Explicitly identifying code patterns in the code base as well as how and why they’re used helps new team members learn more about the system faster. Explaining the system in terms of well known patterns helps new team members identify variants and where patterns are being abused/mis-applied.
How Did We Execute It?
In trying to hand over some work to the support group, the team assembled a list of all patterns used in the system. We listed the pattern name, a reference to the pattern (either book or web link) and how it was being used in the system. We also wrote down the benefits or concerns each was bringing to the codebase. We listed each of these on the team wiki on a page called “System Patterns”.
When new people joined, I would print a copy of the wiki page, and then during or after walking through the System Architecture, helped them understand where they might use them or see them being used.
Image taken from Hubmedia’s photostream flickr stream under the Creative Commons Licence.
Why Is It Important?
Patterns are excellent vehicles for communicating intent and solutions to common problems. Identifying and explaining the system as a set of patterns helps new team members understand the system in much larger chunks, making it easier for new people to focus on absorbing incidental information. It also allows them to focus less on how the code works together, and more importantly focus on what the code does and what value it brings.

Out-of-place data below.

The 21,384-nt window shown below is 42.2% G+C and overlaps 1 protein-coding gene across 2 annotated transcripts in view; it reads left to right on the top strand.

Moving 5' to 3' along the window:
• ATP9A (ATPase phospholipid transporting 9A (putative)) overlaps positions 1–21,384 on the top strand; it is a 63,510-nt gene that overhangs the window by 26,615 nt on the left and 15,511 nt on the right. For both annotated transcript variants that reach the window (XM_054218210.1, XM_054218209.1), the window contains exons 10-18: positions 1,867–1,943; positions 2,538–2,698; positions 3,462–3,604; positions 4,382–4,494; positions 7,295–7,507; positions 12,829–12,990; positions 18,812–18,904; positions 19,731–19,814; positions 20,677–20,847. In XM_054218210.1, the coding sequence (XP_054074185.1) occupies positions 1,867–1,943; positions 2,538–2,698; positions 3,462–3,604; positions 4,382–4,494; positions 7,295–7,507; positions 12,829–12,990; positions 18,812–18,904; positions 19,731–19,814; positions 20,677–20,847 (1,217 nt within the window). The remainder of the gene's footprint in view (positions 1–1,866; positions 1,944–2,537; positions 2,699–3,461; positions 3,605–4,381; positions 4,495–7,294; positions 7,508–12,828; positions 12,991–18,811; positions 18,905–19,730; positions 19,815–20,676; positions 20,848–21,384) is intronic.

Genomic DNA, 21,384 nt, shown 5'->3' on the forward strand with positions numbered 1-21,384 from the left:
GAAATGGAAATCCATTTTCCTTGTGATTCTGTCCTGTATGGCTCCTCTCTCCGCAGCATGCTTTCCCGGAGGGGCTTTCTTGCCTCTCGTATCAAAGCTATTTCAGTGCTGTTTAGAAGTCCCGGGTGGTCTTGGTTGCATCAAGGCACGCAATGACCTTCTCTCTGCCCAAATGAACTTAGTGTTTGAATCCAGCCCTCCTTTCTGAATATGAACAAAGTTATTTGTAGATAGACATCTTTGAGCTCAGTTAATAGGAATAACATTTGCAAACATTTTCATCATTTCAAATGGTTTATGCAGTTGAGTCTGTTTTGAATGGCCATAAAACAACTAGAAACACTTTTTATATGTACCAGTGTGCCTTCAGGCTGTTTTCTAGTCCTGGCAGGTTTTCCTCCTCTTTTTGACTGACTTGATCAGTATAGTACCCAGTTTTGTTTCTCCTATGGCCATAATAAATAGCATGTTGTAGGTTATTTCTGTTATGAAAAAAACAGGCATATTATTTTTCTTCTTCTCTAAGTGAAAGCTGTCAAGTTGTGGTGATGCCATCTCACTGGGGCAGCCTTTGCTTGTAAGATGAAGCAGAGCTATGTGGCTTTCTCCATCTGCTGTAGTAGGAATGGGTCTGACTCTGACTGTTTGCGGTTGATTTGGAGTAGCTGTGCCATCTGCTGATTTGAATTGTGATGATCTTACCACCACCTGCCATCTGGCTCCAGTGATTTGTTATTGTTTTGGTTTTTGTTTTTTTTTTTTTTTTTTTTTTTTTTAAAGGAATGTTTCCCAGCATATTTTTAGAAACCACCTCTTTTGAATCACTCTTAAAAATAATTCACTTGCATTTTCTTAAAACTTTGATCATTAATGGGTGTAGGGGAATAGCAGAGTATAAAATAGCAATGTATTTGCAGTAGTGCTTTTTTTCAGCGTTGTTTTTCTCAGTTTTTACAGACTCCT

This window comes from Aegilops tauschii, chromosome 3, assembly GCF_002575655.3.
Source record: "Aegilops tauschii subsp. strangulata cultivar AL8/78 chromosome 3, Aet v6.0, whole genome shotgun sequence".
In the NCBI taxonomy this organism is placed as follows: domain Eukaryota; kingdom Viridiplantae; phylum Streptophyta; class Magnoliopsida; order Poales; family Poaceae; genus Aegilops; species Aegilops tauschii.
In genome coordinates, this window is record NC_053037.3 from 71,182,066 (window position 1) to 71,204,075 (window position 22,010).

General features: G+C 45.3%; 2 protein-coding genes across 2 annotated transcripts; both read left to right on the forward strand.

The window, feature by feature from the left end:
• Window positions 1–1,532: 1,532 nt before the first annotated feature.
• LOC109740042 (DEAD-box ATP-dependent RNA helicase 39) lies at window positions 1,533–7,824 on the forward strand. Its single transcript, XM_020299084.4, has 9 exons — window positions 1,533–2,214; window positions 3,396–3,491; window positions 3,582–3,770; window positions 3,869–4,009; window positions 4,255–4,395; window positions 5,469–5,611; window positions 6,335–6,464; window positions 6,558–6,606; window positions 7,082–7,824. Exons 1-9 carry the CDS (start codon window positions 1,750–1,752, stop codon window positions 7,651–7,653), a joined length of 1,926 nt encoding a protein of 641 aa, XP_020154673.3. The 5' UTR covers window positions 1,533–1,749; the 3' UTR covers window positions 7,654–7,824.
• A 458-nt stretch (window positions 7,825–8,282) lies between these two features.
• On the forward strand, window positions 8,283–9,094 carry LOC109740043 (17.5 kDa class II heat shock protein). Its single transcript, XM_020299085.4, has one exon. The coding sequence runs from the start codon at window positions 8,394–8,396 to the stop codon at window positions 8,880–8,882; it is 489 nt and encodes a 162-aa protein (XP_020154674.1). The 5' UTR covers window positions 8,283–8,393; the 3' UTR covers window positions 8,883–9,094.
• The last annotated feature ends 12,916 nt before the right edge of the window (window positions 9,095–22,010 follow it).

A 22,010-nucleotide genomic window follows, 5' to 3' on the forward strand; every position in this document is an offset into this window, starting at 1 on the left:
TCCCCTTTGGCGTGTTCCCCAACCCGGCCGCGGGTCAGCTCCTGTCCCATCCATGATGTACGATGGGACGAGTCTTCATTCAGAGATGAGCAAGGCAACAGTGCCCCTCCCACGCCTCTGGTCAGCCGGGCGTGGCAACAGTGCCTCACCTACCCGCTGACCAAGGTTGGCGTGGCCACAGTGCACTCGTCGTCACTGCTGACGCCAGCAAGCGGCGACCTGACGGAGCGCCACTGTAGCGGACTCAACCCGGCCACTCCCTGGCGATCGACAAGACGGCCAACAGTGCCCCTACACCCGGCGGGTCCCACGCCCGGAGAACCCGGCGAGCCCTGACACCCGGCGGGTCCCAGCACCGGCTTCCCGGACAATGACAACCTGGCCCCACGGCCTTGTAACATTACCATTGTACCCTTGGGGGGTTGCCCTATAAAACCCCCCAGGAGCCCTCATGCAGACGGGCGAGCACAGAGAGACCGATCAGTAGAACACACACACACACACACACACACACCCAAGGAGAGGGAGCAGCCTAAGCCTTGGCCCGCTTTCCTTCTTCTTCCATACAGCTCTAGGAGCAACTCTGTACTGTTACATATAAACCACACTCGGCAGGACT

Well known pattern names help to identify common problems in the domain, and what the team’s general approach is for solving them.
The number of patterns also indicate a qualitative attribute of your system. If you have a very large system, and only a small number of patterns it potentially indicates that everything is done in very different ways and needs some refactoring. Alternatively if these small number of patterns are used everywhere in the system, then it could already be a very well refactored system. I would also consider looking at a very large set of patterns for a small code base as that might indicate over-design and excessive complexity. In both cases, I would watch out for patterns with only a handful of uses to see if they are actually useful or not.
Things To Watch Out For
Some new team members may not understand all the patterns used in the system. Giving them reading references helps though you may need to do more work to help them understand the pattern.
What I Might Try Next Time
I would revisit this list of patterns with new team members after they’d been in the code base for a while. I think although it’s useful to introduce the catalogue early, it would help to reinforce some of the larger picture after they’ve had an opportunity to discover more detail on their own.
Next time I would also try to link to some part of the codebase that implements the “ideal” version of the pattern and the benefits the team reaps.